I first saw a SUP about 5 years ago whilst stood on Brighton pier. I won't lie to you, my first thought was "Why's that idiot paddling a surfboard?" shortly followed by "Where did he even get a paddle that long?". Fast forward a few years and SUPing has become massive in this country, and I found myself giving it a go for the first time in a swimming pool on a SUP fitness session. I was immediately hooked.
After mastering the basics and the balance on the flat water over the next couple of weeks, I decided to try surfing. Two fantastically fun hours later, I hadn't quite managed to catch and surf a wave all the way to shore, without assistance and with a paddle. It was time to head in, but I didn't want to stop. I was having far too much fun, and I hadn't accomplished my target yet. So whilst the rest of the guys headed to the beach for a BBQ, I turned and headed back out.
Floating out back I looked over my shoulder and spotted the next wave. I jumped up and started to paddle, trying to match the speed of the wave. Feeling the board rise up underneath me I knew the wave was picking me up. I knew what I had to do: keep paddling, move your weight to the front of the board, don't miss this wave. The board accelerated. I had caught the wave. Now it was just a matter of controlling the surf. Don't let the front go under water, step back. Keep your knees bent, chin up, smile. The smile was involuntary, grinning from ear to ear, whooping and cheering as I felt like I was flying towards the shore. My friends on the beach turned and cheered and clapped as they saw me surfing in to join them. I knew this exhilaration, the same you get after running that hard rapid. It was suddenly so apparent why people loved this sport so much. The opportunities were endless.
About 18 months on from that moment, I can say I have been lucky enough to teach SUPing in all different forms, from flat water fun sessions, to surfing and fitness sessions, but there has been one big question for me... which board do I buy? For all this time, I have managed to get by borrowing various boards from friends and companies I work for, but now I want to buy my own board, so how do I choose?
SUPing is as diverse as kayaking or canoeing and can take you to as many different places and into as many different disciplines as you like. As with kayaking, with every discipline or purpose for your board, comes a subtle difference in design. These differences are even less noticeable from a beginner's point of view in SUPs than in kayaks.
So what board will I buy?
In short; the C4 Waterman XXL iSUP
That's a bit harder to answer in so few words! Here are the considerations I made:
Hard board vs Inflatable?
Hard boards undoubtedly perform better in all environments I've used them in. However, I already have 3 kayaks, have a 2 door car, and live in a flat. Storage is an issue, as is transport. I could easily put the board on the roof, but is it worth in when you can just pop the bag in the boot? For me, it isn't (for now anyway).
Maybe in a few years if I have more storage space and can afford more boards, I will invest in a hard board (or 3!). For now, being able to pack everything (including the board, paddle, pump and repair kit) into a bag is much more practical.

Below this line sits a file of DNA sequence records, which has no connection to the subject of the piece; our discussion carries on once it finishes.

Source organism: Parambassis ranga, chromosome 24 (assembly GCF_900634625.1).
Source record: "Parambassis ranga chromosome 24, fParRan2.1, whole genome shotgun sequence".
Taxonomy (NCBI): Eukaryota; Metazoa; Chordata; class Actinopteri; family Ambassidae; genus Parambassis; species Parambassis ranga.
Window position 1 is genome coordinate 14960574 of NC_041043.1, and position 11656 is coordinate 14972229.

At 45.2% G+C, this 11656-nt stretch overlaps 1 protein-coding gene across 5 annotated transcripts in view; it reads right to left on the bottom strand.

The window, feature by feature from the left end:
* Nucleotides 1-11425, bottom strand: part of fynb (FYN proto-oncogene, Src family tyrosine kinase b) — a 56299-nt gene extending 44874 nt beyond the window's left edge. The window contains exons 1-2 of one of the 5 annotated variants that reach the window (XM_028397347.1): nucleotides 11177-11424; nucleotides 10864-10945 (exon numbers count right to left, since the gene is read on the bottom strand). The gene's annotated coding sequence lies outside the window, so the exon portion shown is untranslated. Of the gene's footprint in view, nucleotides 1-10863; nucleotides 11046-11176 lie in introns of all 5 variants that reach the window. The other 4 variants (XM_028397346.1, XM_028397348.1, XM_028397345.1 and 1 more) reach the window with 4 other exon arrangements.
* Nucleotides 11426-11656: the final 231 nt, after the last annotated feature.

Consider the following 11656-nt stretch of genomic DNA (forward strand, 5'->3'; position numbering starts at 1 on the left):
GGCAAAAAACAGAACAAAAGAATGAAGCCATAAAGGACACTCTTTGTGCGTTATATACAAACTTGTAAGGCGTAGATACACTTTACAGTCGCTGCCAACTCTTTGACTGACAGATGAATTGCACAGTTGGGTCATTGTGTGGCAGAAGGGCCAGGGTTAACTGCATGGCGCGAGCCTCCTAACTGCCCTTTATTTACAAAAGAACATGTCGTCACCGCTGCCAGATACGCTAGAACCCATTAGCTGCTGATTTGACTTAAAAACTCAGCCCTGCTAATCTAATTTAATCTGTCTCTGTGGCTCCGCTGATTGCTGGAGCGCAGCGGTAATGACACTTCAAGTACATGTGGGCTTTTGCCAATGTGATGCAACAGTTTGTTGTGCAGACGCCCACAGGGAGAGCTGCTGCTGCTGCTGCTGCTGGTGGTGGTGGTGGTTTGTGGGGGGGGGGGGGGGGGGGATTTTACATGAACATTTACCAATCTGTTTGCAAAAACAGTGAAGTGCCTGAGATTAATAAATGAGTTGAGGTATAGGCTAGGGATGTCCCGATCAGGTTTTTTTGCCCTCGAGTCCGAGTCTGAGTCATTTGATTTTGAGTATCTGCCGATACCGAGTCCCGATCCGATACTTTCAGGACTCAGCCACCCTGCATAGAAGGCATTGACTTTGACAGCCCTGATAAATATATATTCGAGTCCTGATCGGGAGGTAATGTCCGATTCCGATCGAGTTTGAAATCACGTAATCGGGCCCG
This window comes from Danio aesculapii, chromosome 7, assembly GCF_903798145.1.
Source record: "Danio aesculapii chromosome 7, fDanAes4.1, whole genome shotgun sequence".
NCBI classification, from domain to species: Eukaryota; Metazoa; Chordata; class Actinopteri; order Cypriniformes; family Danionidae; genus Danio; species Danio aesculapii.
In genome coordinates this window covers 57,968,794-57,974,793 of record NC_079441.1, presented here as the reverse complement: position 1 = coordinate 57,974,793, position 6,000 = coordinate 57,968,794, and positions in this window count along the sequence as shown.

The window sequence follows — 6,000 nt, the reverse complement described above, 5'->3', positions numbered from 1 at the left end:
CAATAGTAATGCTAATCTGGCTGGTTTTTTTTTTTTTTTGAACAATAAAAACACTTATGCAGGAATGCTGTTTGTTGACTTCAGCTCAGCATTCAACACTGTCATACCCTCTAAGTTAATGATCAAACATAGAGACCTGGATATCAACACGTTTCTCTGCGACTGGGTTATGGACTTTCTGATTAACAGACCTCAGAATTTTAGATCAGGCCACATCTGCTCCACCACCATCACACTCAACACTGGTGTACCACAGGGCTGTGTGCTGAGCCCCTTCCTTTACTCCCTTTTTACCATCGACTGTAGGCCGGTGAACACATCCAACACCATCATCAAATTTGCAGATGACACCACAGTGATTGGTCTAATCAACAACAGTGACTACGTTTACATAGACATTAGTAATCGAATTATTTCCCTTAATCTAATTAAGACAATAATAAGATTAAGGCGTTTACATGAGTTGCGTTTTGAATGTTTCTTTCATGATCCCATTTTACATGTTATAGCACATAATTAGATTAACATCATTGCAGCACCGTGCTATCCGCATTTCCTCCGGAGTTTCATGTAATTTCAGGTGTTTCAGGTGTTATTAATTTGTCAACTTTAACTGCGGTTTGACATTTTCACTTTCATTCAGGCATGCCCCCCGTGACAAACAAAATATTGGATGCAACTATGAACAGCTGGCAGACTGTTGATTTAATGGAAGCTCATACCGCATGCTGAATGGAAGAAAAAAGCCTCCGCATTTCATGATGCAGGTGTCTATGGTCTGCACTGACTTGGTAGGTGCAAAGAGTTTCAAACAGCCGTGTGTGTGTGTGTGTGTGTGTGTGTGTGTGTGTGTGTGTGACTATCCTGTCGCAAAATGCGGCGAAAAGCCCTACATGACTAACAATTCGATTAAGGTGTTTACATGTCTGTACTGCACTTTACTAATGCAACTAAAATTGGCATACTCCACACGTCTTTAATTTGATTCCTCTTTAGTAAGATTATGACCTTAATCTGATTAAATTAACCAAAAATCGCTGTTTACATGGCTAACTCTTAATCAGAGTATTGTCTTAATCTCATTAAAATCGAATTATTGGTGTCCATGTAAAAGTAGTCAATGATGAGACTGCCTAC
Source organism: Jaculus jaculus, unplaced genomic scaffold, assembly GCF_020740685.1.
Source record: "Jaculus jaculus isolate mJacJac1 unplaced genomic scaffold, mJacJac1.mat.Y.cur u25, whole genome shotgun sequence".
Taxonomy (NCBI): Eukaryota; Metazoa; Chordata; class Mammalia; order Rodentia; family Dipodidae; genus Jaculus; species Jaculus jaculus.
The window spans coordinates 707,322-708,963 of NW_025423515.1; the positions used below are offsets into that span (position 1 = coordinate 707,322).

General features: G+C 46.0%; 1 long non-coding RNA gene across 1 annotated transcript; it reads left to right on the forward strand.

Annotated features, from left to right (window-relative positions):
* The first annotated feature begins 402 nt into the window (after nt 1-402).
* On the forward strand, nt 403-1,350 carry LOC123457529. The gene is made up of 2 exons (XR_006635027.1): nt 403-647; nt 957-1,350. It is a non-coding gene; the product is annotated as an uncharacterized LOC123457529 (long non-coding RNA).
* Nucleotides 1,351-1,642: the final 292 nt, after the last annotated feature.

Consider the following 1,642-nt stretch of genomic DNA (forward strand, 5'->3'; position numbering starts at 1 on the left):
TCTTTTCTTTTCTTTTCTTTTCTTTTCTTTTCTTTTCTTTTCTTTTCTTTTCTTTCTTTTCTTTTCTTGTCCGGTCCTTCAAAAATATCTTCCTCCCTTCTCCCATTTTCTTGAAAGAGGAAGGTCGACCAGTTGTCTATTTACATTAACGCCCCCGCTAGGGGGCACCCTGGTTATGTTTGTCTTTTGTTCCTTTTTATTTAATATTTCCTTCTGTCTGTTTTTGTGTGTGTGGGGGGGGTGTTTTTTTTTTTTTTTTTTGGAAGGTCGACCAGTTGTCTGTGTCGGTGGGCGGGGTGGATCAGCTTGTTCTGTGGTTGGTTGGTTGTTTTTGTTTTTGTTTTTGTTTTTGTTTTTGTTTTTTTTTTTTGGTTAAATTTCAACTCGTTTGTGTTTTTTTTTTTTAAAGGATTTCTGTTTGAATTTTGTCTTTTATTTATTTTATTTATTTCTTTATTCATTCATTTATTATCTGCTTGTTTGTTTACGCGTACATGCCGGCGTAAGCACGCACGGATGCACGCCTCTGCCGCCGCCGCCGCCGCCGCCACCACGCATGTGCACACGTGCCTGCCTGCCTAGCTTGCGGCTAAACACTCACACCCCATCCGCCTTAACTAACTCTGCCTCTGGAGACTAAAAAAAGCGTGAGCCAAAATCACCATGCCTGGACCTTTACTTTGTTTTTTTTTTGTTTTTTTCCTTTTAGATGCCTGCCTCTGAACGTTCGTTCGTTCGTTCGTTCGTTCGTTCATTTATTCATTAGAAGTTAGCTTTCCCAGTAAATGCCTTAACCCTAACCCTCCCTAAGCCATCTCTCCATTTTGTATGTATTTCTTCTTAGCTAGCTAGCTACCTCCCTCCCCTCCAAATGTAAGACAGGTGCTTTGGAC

The difference I've found from the C4 Waterman boards is that the performance of their inflatable boards is much closer a hard board than with most manufacturers. This is (I believe) due to the fact that you can inflate them to a higher PSI (up to 17 PSI). This pressure makes them the most rigid inflatable board I've paddled to date. These pressures are achievable by C4 Waterman due to the fact that unlike most brands (who glue the seams), the seams on C4 Watermans are stitched and then glued.
One of the considerations I made when considering which board I wanted was the durability. I am renowned for being able to break any piece of kit you give me to test! So when I buy anything paddle related now, it needs to be tough! The C4 Watermans feel tough. I know this isn't a very scientific test, but I think you'll know what I mean when I say you can often feel how tough or hardwearing a material is. In C4 Waterman's words all their boards are made from: "heavy-duty, military-grade, double-wall PVC material."
This again is one of the reasons I chose an inflatable over a hard board, I believe I could reduce a hard board to splinters when I take it on whitewater whereas I can happily bounce an inflatable off the rocks with less worry!
Ultimately, this was the deciding factor for me. I wanted a board I could use to teach on flat water, for fun, fitness and yoga sessions but also something that could surf and take on whitewater, all in one board (I don't ask for much!). I also wanted something that I could lend friends and family to get them into the sport.
The C4 Water XXL 10'8" iSUP ticked all of the boxes. A big, stable board that's at home whether you're cruising around the flat sea watching the sun set, running rapids, surfing waves or letting your little cousins try and all stand on it together! And all in a package you can pop straight in the boot of any car...
The C4 Waterman is available in the UK from Canoe and Kayak Store
And more information is available from
Oli Kershaw - Owner and Head Coach at Next Level
As somebody who is lucky enough to spend most days on the water and try lots of different pieces of kit, I find myself being asked my opinion on one piece of kit or another most days. Recently I was asked by a paddler on one of our courses why I didn't write down what I had learnt about various pieces of kit so that it was accessible to more people. This is where the idea of a Next Level blog came from. Whenever I can find time, I will be writing about all things paddling! Please feel free to share posts and comment on them, and if there are any topics you would like me to write about, please just ask!